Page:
Restaurants continue to lead the way in the retail sector, Director of Community Services Mark McGovern said at the West Hartford Chamber of Commerce’s annual Economic Development Update luncheon on Thursday.
By Ronni Newton
Director of Community Services Mark McGovern said last year that it was a good time to be the community services director in West Hartford, and he said that it’s still a very good time to be in that role as he addressed approximately 120 guests at the West Hartford Chamber of Commerce’s annual “Economic Development Update” luncheon Thursday at Wampanoag Country Club.
The economic development update provides “business buzz” on a monumental scale, and McGovern focused his presentation by answering these three questions: “What’s New? What’s Coming Soon? What Lies Ahead?”
The “What’s New?” included a rundown on stores that have opened in the past year like Cookshop Plus and Blue Mercuryin the Center and West Elm in Blue Back Square. “Just in time for grilling season,” Omaha Steaks opened two weeks ago on South Main Street, he said.
New or improved businesses are not just in the Center, and McGovern highlighted the renovated Walgreens at the intersection of Farmington Avenue and Prospect Avenue. “That’s a great project and we worked long and hard with the developer,” said McGovern. The “Welcome to West Hartford” sign at the corner of the Walgreens property is a great addition as well, he said.
“Lots of gyms. Has anyone noticed this? I think we’re certainly known for our restaurants I don’t know if there’s any connection,” McGovern said. BodyRoc, LIFER Fitness Studio, and M.e.l.t. 30 are just some of the new fitness options he highlighted.
New residential projects include 24 North Main, a “beautiful building” that replaced some old houses and is almost fully leased less than six months after opening. Several buildings in the 10-home new subdivision under construction by SARD Custom Homes have already been completed and sold.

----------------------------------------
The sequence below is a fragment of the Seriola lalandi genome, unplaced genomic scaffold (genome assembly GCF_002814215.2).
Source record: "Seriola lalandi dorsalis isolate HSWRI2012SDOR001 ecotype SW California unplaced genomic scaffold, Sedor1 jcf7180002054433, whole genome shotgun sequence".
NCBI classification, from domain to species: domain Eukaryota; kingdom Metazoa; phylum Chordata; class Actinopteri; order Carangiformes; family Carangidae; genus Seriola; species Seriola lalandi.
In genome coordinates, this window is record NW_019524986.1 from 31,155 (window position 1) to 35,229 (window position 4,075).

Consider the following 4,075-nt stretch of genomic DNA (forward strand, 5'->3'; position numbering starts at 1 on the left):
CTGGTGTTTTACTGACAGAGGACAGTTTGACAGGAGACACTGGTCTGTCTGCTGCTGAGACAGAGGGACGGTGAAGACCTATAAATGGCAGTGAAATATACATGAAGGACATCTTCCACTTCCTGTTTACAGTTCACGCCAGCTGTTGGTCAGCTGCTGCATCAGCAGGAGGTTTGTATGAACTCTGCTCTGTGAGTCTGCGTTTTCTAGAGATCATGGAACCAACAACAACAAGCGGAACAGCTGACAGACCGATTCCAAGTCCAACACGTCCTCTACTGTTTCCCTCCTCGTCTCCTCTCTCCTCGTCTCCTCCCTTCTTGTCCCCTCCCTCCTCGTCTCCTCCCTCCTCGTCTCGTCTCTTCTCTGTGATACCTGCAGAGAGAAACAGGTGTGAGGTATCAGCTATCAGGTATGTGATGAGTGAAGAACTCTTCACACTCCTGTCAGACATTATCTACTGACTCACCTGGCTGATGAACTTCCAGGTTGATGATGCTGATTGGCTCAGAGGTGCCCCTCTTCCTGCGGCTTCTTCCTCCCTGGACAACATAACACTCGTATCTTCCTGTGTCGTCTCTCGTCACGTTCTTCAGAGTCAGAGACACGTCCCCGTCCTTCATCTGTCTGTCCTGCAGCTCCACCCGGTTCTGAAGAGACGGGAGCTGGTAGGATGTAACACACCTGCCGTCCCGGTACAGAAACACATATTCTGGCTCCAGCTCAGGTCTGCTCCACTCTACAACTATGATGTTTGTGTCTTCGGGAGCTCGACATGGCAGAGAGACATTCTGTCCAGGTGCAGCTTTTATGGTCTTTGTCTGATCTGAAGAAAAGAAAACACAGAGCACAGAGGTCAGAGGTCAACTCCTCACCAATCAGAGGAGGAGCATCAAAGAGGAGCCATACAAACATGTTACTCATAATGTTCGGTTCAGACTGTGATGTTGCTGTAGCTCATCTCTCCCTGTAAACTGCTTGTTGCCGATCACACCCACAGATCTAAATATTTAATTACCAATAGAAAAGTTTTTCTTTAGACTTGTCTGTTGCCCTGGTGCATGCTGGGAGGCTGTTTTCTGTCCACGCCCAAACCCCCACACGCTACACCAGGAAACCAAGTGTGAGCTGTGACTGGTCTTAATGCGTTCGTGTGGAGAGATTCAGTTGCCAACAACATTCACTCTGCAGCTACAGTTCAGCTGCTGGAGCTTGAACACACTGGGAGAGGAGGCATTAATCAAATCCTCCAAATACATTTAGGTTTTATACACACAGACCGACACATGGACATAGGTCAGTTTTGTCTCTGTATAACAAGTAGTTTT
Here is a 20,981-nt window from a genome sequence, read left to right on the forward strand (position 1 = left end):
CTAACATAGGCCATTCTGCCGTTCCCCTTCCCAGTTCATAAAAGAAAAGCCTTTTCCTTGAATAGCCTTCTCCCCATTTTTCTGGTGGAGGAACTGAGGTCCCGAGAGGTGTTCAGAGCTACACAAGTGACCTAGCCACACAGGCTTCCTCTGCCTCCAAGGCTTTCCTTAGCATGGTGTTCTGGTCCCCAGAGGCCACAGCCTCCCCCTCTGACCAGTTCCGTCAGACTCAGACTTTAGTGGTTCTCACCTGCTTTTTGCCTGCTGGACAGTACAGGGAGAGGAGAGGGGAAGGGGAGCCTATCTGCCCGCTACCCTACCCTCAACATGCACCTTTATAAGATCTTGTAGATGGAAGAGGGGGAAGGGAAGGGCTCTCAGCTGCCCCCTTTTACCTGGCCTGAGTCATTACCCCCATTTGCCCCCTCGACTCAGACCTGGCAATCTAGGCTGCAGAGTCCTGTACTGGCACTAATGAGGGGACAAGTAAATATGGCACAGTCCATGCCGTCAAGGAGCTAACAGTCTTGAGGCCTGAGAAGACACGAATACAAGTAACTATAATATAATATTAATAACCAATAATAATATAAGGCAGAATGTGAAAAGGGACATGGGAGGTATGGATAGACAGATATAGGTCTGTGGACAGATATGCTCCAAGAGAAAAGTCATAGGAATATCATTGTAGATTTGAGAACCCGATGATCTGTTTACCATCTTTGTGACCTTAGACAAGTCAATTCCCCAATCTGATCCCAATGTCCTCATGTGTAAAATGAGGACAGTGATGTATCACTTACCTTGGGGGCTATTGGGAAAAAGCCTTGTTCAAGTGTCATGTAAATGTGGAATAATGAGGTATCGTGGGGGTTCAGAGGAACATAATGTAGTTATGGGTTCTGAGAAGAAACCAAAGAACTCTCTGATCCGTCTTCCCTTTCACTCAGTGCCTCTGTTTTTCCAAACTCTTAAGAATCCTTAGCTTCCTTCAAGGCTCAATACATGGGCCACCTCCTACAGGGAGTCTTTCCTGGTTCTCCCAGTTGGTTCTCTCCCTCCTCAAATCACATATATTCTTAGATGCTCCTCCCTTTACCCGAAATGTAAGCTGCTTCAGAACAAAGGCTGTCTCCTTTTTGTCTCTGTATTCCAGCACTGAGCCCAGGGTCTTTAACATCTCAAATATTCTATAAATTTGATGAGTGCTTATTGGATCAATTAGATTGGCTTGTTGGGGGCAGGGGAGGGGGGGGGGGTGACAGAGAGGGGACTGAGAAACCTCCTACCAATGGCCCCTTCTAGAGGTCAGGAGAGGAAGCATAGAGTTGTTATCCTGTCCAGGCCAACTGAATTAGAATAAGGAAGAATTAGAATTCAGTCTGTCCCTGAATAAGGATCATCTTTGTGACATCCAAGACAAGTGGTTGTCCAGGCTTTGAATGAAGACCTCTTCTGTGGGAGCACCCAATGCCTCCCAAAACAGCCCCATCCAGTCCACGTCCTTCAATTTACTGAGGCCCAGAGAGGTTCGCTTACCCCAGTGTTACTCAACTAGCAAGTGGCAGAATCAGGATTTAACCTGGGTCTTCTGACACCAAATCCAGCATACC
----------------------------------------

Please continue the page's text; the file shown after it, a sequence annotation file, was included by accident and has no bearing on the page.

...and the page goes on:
“We saw a nice bump,” McGovern said of the $34.2 million added to the town’s Grand List last in the past year. The Grand List totals nearly $6 billion and McGovern said it would exceed that number next year.
What’s Coming Soon?
Construction is underway for Total Wine & More at Corbin’s Corner, and Harvest Wines and Spirit in Elmwood, McGovern said, with planned openings later this year.
New restaurants in the works include Max Restaurant Group’s new pizza concept (Savoy Pizzeria Napoletana) on LaSalle Road as well as Hartford Baking Company which just signed a lease to open a second location on Farmington Avenue.
When Charles Schwab vacates its space at 43 LaSalle Rd. to move into the 10 South Main St. location, a new restaurant will take its place. “The ownership group of McLadden’s will be opening a new restaurant in this location. Building permits just came in and we’re excited to see that,” McGovern said.
Blue Back Square will also be home to some new restaurants including the soon-to-open Bar Louie. “Despite its name it is a restaurant. We do not have bars in West Hartford,” McGovern said, eliciting a laugh from the audience.
Posh Tomato opened last year across on Isham Road, as a franchise owned by the owners of Goldberg’s Bagel Cafe. “That lease is being transitioned and will open up as Goldberg’s Gourmet this summertime,” McGovern announced, bringing a much-needed breakfast spot to Blue Back Square. The space will be closed for just a few weeks for some transition.